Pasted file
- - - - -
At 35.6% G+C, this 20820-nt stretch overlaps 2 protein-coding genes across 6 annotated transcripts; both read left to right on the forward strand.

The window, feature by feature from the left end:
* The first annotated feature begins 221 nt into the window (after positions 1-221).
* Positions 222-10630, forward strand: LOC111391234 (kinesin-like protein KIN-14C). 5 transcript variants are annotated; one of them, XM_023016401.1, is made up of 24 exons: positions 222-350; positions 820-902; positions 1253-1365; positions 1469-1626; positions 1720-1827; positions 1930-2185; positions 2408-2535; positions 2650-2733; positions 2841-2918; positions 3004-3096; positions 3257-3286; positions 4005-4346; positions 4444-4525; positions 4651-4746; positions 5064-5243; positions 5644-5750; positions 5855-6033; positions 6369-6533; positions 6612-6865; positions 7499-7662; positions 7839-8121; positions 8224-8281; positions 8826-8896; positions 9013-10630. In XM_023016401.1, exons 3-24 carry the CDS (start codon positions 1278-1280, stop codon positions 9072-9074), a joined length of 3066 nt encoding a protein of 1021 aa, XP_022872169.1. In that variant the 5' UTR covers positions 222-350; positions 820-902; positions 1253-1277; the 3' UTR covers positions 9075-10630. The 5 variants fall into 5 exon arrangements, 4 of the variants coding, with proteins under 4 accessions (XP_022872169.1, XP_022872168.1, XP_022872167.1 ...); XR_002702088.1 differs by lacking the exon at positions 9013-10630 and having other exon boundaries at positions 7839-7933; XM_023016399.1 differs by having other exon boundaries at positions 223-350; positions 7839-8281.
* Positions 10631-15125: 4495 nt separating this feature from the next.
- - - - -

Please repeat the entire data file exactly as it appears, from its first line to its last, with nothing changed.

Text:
At 35.6% G+C, this 20820-nt stretch overlaps 2 protein-coding genes across 6 annotated transcripts; both read left to right on the forward strand.

The window, feature by feature from the left end:
* The first annotated feature begins 221 nt into the window (after positions 1-221).
* Positions 222-10630, forward strand: LOC111391234 (kinesin-like protein KIN-14C). 5 transcript variants are annotated; one of them, XM_023016401.1, is made up of 24 exons: positions 222-350; positions 820-902; positions 1253-1365; positions 1469-1626; positions 1720-1827; positions 1930-2185; positions 2408-2535; positions 2650-2733; positions 2841-2918; positions 3004-3096; positions 3257-3286; positions 4005-4346; positions 4444-4525; positions 4651-4746; positions 5064-5243; positions 5644-5750; positions 5855-6033; positions 6369-6533; positions 6612-6865; positions 7499-7662; positions 7839-8121; positions 8224-8281; positions 8826-8896; positions 9013-10630. In XM_023016401.1, exons 3-24 carry the CDS (start codon positions 1278-1280, stop codon positions 9072-9074), a joined length of 3066 nt encoding a protein of 1021 aa, XP_022872169.1. In that variant the 5' UTR covers positions 222-350; positions 820-902; positions 1253-1277; the 3' UTR covers positions 9075-10630. The 5 variants fall into 5 exon arrangements, 4 of the variants coding, with proteins under 4 accessions (XP_022872169.1, XP_022872168.1, XP_022872167.1 ...); XR_002702088.1 differs by lacking the exon at positions 9013-10630 and having other exon boundaries at positions 7839-7933; XM_023016399.1 differs by having other exon boundaries at positions 223-350; positions 7839-8281.
* Positions 10631-15125: 4495 nt separating this feature from the next.